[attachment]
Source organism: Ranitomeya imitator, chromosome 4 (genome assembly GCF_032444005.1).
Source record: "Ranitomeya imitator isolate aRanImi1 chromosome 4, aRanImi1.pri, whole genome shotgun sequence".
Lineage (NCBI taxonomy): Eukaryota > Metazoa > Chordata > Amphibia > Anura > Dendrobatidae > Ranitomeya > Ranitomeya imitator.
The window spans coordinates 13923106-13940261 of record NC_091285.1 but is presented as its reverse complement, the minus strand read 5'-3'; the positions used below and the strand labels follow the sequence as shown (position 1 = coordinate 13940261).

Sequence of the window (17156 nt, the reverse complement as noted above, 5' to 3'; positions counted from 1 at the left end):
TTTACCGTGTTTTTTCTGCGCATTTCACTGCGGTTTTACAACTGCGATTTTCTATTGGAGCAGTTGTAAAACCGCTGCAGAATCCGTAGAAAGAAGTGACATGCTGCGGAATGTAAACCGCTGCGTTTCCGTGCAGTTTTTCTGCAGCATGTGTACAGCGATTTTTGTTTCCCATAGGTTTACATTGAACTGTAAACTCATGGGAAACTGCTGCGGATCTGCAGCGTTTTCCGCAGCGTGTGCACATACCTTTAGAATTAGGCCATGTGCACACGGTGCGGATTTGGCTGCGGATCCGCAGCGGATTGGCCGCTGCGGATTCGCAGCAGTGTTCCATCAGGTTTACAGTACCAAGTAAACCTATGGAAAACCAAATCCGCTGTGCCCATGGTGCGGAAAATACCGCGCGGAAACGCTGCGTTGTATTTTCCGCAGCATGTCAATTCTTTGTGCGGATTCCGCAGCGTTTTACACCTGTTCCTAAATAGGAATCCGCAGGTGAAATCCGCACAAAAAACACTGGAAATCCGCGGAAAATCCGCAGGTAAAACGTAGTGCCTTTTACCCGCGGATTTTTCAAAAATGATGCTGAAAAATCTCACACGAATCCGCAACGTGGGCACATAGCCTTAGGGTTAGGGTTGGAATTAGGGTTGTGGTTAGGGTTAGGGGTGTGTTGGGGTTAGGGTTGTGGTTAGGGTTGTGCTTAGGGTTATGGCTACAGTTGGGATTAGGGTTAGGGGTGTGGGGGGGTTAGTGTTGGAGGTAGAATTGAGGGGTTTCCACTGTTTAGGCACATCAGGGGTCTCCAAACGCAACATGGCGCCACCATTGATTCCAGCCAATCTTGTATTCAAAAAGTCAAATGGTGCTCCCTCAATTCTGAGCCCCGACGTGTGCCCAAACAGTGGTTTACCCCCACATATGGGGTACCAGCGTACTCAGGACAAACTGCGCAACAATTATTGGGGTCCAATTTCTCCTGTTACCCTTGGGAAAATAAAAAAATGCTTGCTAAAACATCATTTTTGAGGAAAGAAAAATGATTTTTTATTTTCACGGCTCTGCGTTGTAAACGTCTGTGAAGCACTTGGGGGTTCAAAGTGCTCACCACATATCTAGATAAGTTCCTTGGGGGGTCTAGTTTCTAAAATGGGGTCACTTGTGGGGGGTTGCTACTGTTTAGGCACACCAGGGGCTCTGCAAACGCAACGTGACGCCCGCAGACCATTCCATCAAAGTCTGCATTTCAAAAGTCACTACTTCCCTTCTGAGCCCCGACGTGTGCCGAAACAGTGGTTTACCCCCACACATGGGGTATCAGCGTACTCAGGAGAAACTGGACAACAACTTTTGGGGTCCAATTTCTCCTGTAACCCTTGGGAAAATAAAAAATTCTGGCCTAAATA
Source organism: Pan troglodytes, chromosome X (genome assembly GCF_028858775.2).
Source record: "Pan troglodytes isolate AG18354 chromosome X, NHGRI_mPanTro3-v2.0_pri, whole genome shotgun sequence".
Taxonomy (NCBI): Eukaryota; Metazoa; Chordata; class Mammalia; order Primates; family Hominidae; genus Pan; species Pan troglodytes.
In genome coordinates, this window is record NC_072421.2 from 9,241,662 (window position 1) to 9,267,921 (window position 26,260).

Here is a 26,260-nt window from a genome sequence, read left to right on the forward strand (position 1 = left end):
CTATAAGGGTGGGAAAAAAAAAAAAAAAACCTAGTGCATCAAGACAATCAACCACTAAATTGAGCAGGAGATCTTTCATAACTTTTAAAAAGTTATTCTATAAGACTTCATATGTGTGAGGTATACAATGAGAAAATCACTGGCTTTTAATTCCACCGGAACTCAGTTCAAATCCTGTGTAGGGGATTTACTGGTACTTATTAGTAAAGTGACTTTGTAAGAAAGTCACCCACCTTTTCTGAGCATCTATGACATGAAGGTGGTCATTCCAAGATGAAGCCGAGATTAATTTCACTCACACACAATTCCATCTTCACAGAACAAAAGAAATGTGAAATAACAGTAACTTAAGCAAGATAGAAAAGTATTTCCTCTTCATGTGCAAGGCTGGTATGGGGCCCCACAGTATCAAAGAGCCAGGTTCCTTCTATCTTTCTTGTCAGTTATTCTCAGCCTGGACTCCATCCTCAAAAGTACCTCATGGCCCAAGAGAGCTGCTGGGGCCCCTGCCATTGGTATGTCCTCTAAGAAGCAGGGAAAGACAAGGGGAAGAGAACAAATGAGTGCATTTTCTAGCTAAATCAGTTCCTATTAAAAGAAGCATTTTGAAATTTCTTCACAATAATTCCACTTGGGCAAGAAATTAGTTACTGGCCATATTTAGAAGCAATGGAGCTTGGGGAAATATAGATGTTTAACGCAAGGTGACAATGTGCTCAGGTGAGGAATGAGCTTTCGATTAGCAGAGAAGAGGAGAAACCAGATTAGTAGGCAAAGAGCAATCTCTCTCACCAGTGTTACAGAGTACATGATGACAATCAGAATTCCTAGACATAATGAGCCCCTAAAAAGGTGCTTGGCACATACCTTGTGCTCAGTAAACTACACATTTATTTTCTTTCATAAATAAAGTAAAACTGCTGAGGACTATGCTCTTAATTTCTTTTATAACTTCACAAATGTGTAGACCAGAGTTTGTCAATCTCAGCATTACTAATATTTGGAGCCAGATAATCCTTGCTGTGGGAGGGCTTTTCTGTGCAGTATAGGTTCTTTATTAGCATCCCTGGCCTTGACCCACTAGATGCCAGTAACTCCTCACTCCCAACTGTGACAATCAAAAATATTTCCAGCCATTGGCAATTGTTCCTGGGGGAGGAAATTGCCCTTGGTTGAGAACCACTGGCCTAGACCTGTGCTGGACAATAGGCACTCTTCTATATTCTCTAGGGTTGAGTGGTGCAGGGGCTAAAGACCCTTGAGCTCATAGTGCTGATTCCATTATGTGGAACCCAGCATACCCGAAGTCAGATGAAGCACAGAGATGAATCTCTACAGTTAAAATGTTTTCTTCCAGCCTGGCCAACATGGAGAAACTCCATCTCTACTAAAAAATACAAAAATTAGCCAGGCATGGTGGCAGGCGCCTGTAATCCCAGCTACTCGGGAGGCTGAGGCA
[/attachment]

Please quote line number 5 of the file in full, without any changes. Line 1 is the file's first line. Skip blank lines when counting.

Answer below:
Sequence of the window (17156 nt, the reverse complement as noted above, 5' to 3'; positions counted from 1 at the left end):